HILO — Approximately 100 people gathered along Kanoelehua Avenue Thursday afternoon to show support for the Thirty Meter Telescope project, while hundreds more drivers gave appreciative honks in agreement.
The sign-waving crowd was the third such rally at Kanoelehua Avenue in support of the controversial project, and drew a comparable number of supporters to the last one, which took place July 25.
“A picture’s worth a thousand words,” said Jason Chu, a post-doctoral fellow with Gemini Observatory. “We want to show [Gov. David] Ige and [Mayor Harry] Kim that we are 100 percent behind them in supporting the law.”
Chu, whose wife Laurie Chu organized both the July 25 and Thursday’s rallies, said the previous rally was a morale booster for TMT supporters who may feel as though their position is unpopular.
“I’m not without sympathy for the sovereignty movement, and how the Hawaiian people have been treated,” said Hilo resident Sylvia Dahlby. “I do believe [Maunakea] is a holy place, a sacred place. It’s a portal to the universe.”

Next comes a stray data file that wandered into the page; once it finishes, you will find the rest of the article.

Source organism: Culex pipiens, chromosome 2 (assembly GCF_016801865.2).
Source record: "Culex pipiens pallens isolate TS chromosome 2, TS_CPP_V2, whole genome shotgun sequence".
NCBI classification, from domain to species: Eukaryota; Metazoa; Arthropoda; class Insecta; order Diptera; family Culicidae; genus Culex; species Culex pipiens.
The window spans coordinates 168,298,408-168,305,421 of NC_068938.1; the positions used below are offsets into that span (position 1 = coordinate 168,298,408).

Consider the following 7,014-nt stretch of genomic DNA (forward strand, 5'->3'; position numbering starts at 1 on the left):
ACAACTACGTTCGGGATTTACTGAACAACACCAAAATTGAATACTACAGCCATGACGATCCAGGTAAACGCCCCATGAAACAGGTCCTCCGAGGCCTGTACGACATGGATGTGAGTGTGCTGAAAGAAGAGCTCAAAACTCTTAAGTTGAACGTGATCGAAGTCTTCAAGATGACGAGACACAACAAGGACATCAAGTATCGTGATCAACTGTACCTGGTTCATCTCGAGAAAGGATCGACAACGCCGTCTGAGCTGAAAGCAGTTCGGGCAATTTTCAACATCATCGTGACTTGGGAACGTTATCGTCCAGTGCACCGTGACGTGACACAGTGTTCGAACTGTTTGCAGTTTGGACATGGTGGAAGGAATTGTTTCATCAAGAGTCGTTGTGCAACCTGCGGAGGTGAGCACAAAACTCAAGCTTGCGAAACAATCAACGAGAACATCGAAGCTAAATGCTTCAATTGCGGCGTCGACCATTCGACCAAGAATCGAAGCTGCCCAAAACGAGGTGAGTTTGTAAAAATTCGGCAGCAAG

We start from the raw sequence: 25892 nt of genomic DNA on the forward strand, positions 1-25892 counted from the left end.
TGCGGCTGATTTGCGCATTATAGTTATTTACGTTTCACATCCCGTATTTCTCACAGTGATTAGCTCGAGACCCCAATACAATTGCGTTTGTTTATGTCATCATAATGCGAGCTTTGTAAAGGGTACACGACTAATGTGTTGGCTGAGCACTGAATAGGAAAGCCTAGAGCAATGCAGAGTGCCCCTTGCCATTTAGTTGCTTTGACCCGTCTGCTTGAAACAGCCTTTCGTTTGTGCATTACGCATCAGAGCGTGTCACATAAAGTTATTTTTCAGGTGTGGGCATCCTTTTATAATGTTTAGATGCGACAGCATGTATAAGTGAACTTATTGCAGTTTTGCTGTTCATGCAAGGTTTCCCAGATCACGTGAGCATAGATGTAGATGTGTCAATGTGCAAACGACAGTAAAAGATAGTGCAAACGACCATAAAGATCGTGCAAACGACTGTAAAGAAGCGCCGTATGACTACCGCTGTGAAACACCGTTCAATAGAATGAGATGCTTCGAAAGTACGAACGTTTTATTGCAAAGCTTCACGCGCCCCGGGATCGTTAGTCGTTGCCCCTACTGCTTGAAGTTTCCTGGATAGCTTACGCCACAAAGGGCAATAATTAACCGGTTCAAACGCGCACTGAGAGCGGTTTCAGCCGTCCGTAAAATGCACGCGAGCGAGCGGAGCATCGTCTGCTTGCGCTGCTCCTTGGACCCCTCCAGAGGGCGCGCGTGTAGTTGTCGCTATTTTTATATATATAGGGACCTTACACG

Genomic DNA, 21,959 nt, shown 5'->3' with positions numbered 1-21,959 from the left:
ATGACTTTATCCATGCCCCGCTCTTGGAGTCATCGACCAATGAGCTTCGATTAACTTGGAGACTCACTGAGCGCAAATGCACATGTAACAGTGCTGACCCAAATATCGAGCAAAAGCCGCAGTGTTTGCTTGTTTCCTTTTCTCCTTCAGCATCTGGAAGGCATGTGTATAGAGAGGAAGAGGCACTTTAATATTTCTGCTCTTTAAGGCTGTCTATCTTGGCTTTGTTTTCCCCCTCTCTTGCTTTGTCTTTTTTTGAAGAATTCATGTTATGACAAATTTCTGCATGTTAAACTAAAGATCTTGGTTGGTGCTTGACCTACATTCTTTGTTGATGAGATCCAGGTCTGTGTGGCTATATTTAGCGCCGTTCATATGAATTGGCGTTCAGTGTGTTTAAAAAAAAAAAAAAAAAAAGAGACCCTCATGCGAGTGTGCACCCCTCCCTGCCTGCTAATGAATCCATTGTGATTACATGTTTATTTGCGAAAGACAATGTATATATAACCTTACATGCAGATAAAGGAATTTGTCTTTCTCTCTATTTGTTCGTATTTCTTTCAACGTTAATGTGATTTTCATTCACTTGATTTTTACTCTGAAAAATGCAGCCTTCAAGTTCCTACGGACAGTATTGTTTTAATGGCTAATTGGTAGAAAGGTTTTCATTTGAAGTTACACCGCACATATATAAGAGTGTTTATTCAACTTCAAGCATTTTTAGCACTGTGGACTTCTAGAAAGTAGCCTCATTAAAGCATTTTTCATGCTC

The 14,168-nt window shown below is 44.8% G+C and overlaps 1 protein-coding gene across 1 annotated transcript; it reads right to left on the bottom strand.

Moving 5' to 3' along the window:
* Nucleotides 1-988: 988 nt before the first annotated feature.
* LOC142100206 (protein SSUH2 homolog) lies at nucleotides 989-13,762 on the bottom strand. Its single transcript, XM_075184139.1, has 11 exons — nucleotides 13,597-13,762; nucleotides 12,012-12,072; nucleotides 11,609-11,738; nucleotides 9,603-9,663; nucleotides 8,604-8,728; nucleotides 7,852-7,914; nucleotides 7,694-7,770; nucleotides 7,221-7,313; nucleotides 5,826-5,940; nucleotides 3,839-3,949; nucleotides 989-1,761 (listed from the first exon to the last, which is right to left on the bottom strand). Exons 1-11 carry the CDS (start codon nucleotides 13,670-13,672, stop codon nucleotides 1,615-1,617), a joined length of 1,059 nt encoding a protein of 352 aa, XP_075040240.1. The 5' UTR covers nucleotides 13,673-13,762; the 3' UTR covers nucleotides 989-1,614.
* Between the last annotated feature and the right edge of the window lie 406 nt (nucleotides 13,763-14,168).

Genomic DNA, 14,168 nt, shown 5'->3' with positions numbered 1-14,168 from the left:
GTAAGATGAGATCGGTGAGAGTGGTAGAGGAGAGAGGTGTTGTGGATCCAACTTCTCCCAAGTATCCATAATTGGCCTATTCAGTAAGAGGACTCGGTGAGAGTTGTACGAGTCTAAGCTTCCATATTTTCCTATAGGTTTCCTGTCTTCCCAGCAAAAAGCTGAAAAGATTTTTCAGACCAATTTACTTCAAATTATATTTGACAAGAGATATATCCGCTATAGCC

On the mountain, Dahlby said, nations from all around the world work together in peace to better humanity’s understanding of the universe.
“It’s the most noble project we can be a part of,” Dahlby said.
Alyssa Grace, a Gemini outreach assistant, said she knows friends and family who support the construction of the telescope, but have received aggressive, sometimes threatening backlash online for voicing that support.
“We want people to not be afraid of saying what they believe,” Grace said.
That said, Hilo resident Theresa De Mello said the majority of people she interacts with also support the project, even if they aren’t vocal about it. And even those who disagree with her — including her granddaughter — remain respectful and friendly with her.
But even if the majority of Hawaii residents do support the TMT project, the turnout on Thursday was a fraction of the typical daily attendance of the protest opposing the project at Maunakea Access Road, which has continued uninterrupted for an entire month and regularly sees over a thousand participants.
“Other than reasons like people having to work, you have to remember that there’s fewer people here because it’s supporting the law,” Jason Chu said. “It’s like holding a rally saying ‘let’s enforce the speed limit.’ Not a lot of people are going to come to that.”
Grace said similar rallies will continue in the future, possibly on a bi-weekly or monthly basis.
“But even without the rallies, there are other ways to show support,” Grace said, mentioning social media groups and other astronomy events.
“Even if we’re not here, telescopes like TMT will be a benefit to the community, even if they won’t necessarily benefit me directly,” Jason Chu said.
Email Michael Brestovansky at email@example.com.